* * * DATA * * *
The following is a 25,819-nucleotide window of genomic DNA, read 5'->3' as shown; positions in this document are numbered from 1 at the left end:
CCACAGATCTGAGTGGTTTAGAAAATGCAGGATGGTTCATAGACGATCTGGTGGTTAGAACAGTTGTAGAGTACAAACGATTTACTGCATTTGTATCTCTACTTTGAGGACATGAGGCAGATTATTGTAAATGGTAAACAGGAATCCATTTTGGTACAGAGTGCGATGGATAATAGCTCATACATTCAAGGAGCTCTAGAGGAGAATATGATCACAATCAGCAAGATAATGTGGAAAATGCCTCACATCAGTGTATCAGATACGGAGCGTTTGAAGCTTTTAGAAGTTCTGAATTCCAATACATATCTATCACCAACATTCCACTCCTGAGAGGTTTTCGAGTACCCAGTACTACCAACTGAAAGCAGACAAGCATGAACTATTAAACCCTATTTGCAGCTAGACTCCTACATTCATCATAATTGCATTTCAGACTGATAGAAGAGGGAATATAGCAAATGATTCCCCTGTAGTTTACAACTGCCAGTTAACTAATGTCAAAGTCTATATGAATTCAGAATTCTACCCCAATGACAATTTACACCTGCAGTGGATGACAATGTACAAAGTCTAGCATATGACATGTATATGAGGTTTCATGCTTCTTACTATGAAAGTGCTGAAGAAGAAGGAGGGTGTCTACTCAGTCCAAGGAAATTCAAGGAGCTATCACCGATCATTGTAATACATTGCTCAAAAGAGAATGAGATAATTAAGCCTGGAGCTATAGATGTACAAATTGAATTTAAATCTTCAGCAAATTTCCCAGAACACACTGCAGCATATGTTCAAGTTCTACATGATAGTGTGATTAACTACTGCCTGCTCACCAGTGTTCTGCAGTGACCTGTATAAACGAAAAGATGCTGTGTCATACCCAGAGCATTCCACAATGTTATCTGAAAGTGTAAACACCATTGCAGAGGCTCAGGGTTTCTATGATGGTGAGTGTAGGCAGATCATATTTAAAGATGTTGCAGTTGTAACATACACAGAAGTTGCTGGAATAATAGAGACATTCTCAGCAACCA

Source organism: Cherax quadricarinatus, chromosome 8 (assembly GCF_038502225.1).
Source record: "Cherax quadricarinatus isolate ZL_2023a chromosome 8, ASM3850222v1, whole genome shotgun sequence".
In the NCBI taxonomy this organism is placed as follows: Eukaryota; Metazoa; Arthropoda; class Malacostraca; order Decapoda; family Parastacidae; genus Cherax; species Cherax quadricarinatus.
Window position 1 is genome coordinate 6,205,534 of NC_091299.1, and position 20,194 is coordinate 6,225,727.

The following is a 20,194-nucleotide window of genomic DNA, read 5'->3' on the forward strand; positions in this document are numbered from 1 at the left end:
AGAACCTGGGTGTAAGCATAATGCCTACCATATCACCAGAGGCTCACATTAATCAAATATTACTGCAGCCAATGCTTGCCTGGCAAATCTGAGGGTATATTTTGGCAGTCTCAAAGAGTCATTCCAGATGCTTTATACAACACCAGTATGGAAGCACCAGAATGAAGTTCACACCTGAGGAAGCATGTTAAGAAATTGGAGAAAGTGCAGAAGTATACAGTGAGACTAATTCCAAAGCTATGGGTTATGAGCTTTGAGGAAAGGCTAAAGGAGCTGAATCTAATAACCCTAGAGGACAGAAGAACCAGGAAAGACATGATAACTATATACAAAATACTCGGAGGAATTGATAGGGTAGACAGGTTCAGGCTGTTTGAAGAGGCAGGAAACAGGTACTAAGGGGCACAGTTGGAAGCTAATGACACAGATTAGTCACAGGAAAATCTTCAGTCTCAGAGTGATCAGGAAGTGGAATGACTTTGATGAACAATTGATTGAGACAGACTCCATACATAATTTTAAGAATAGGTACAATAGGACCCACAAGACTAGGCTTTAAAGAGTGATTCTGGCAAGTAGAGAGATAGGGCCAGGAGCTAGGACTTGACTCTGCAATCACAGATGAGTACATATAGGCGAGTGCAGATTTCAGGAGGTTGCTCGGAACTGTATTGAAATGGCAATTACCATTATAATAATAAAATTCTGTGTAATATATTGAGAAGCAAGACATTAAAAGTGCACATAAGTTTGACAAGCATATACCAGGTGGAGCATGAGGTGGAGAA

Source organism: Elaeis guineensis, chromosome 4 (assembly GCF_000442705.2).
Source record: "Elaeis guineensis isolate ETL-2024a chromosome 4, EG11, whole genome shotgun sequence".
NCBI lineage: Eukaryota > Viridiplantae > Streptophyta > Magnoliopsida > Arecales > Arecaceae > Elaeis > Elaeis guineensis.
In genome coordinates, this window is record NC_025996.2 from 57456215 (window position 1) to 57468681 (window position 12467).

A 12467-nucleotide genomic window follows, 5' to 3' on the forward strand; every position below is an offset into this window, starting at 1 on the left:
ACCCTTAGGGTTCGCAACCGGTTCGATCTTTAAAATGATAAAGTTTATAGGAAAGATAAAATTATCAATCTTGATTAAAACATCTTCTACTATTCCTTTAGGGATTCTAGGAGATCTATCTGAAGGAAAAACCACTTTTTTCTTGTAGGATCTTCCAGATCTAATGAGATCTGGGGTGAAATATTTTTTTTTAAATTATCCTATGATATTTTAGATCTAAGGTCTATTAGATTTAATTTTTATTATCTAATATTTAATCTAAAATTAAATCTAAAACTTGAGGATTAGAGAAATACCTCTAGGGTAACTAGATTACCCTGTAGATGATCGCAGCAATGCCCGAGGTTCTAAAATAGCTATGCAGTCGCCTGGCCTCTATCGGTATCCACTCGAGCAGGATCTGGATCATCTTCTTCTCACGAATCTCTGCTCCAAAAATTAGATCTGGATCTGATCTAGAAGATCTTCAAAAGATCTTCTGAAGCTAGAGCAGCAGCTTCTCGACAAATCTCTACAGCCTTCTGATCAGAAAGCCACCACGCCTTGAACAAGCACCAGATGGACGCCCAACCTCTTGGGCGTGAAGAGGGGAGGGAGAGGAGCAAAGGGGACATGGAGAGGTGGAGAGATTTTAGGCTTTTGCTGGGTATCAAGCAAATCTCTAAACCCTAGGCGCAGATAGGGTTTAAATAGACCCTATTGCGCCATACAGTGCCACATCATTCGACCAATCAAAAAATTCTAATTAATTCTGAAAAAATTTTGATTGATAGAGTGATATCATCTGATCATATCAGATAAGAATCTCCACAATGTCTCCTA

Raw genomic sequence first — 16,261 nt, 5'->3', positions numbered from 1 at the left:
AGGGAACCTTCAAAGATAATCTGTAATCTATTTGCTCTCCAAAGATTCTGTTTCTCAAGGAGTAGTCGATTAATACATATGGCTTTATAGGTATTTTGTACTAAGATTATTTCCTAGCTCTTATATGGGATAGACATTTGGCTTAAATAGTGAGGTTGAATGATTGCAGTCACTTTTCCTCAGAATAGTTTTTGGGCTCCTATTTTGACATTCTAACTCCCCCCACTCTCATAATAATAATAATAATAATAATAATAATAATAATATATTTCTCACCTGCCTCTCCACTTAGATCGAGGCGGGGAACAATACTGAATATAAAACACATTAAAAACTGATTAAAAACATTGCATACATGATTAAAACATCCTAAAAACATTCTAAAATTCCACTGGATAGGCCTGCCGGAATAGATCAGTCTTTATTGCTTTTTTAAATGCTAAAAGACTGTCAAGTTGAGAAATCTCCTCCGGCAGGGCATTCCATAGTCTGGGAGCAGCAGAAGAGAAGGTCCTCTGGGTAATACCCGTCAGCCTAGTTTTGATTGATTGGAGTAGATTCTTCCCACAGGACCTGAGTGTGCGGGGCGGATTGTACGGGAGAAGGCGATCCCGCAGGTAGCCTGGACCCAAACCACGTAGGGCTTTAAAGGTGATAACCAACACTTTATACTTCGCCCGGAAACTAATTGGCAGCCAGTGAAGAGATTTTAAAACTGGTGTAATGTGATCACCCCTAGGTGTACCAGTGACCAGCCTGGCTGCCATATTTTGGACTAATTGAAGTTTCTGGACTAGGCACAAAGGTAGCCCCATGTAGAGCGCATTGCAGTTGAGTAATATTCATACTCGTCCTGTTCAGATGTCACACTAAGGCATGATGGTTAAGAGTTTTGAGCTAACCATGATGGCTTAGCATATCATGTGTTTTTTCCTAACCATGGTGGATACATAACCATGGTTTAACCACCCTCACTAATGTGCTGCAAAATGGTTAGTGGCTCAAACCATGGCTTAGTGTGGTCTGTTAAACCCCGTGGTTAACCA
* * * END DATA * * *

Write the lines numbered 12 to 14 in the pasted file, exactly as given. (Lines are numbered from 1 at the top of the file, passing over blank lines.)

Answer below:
In genome coordinates, this window is record NC_025996.2 from 57456215 (window position 1) to 57468681 (window position 12467).

A 12467-nucleotide genomic window follows, 5' to 3' on the forward strand; every position below is an offset into this window, starting at 1 on the left:
ACCCTTAGGGTTCGCAACCGGTTCGATCTTTAAAATGATAAAGTTTATAGGAAAGATAAAATTATCAATCTTGATTAAAACATCTTCTACTATTCCTTTAGGGATTCTAGGAGATCTATCTGAAGGAAAAACCACTTTTTTCTTGTAGGATCTTCCAGATCTAATGAGATCTGGGGTGAAATATTTTTTTTTAAATTATCCTATGATATTTTAGATCTAAGGTCTATTAGATTTAATTTTTATTATCTAATATTTAATCTAAAATTAAATCTAAAACTTGAGGATTAGAGAAATACCTCTAGGGTAACTAGATTACCCTGTAGATGATCGCAGCAATGCCCGAGGTTCTAAAATAGCTATGCAGTCGCCTGGCCTCTATCGGTATCCACTCGAGCAGGATCTGGATCATCTTCTTCTCACGAATCTCTGCTCCAAAAATTAGATCTGGATCTGATCTAGAAGATCTTCAAAAGATCTTCTGAAGCTAGAGCAGCAGCTTCTCGACAAATCTCTACAGCCTTCTGATCAGAAAGCCACCACGCCTTGAACAAGCACCAGATGGACGCCCAACCTCTTGGGCGTGAAGAGGGGAGGGAGAGGAGCAAAGGGGACATGGAGAGGTGGAGAGATTTTAGGCTTTTGCTGGGTATCAAGCAAATCTCTAAACCCTAGGCGCAGATAGGGTTTAAATAGACCCTATTGCGCCATACAGTGCCACATCATTCGACCAATCAAAAAATTCTAATTAATTCTGAAAAAATTTTGATTGATAGAGTGATATCATCTGATCATATCAGATAAGAATCTCCACAATGTCTCCTA